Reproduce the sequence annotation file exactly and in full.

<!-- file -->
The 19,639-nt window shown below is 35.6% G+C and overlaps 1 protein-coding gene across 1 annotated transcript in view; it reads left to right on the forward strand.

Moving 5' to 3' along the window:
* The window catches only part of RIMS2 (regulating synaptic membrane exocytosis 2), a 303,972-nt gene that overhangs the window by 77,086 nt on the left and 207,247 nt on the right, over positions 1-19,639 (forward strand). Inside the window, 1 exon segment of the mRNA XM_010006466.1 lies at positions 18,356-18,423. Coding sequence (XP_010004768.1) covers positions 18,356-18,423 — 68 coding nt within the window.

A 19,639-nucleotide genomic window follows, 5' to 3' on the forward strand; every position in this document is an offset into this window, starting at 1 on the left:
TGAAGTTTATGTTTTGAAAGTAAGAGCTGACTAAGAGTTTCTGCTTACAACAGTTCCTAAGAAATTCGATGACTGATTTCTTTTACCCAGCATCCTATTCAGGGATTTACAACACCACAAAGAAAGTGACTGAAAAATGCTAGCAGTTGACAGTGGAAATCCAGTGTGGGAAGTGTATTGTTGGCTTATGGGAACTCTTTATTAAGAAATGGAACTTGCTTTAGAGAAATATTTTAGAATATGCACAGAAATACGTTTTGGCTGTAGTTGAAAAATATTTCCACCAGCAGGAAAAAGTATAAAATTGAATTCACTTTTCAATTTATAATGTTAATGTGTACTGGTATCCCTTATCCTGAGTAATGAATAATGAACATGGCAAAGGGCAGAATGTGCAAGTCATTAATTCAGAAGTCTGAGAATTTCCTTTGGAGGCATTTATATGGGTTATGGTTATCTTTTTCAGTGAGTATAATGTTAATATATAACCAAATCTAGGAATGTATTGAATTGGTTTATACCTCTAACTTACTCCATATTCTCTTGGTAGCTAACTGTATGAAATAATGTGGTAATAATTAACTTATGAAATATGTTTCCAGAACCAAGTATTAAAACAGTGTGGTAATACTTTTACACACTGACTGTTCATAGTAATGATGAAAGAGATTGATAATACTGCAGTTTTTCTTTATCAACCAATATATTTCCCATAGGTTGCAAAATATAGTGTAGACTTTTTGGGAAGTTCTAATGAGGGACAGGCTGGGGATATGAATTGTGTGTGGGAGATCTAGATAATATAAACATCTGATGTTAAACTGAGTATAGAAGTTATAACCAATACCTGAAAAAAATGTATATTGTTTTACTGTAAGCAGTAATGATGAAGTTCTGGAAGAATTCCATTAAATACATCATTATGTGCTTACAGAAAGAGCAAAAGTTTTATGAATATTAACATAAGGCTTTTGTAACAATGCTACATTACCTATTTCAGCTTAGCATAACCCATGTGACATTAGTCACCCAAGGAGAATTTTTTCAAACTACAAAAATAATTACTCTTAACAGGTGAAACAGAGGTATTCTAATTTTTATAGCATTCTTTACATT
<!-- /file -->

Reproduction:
The 19,639-nt window shown below is 35.6% G+C and overlaps 1 protein-coding gene across 1 annotated transcript in view; it reads left to right on the forward strand.

Moving 5' to 3' along the window:
* The window catches only part of RIMS2 (regulating synaptic membrane exocytosis 2), a 303,972-nt gene that overhangs the window by 77,086 nt on the left and 207,247 nt on the right, over positions 1-19,639 (forward strand). Inside the window, 1 exon segment of the mRNA XM_010006466.1 lies at positions 18,356-18,423. Coding sequence (XP_010004768.1) covers positions 18,356-18,423 — 68 coding nt within the window.

A 19,639-nucleotide genomic window follows, 5' to 3' on the forward strand; every position in this document is an offset into this window, starting at 1 on the left:
TGAAGTTTATGTTTTGAAAGTAAGAGCTGACTAAGAGTTTCTGCTTACAACAGTTCCTAAGAAATTCGATGACTGATTTCTTTTACCCAGCATCCTATTCAGGGATTTACAACACCACAAAGAAAGTGACTGAAAAATGCTAGCAGTTGACAGTGGAAATCCAGTGTGGGAAGTGTATTGTTGGCTTATGGGAACTCTTTATTAAGAAATGGAACTTGCTTTAGAGAAATATTTTAGAATATGCACAGAAATACGTTTTGGCTGTAGTTGAAAAATATTTCCACCAGCAGGAAAAAGTATAAAATTGAATTCACTTTTCAATTTATAATGTTAATGTGTACTGGTATCCCTTATCCTGAGTAATGAATAATGAACATGGCAAAGGGCAGAATGTGCAAGTCATTAATTCAGAAGTCTGAGAATTTCCTTTGGAGGCATTTATATGGGTTATGGTTATCTTTTTCAGTGAGTATAATGTTAATATATAACCAAATCTAGGAATGTATTGAATTGGTTTATACCTCTAACTTACTCCATATTCTCTTGGTAGCTAACTGTATGAAATAATGTGGTAATAATTAACTTATGAAATATGTTTCCAGAACCAAGTATTAAAACAGTGTGGTAATACTTTTACACACTGACTGTTCATAGTAATGATGAAAGAGATTGATAATACTGCAGTTTTTCTTTATCAACCAATATATTTCCCATAGGTTGCAAAATATAGTGTAGACTTTTTGGGAAGTTCTAATGAGGGACAGGCTGGGGATATGAATTGTGTGTGGGAGATCTAGATAATATAAACATCTGATGTTAAACTGAGTATAGAAGTTATAACCAATACCTGAAAAAAATGTATATTGTTTTACTGTAAGCAGTAATGATGAAGTTCTGGAAGAATTCCATTAAATACATCATTATGTGCTTACAGAAAGAGCAAAAGTTTTATGAATATTAACATAAGGCTTTTGTAACAATGCTACATTACCTATTTCAGCTTAGCATAACCCATGTGACATTAGTCACCCAAGGAGAATTTTTTCAAACTACAAAAATAATTACTCTTAACAGGTGAAACAGAGGTATTCTAATTTTTATAGCATTCTTTACATT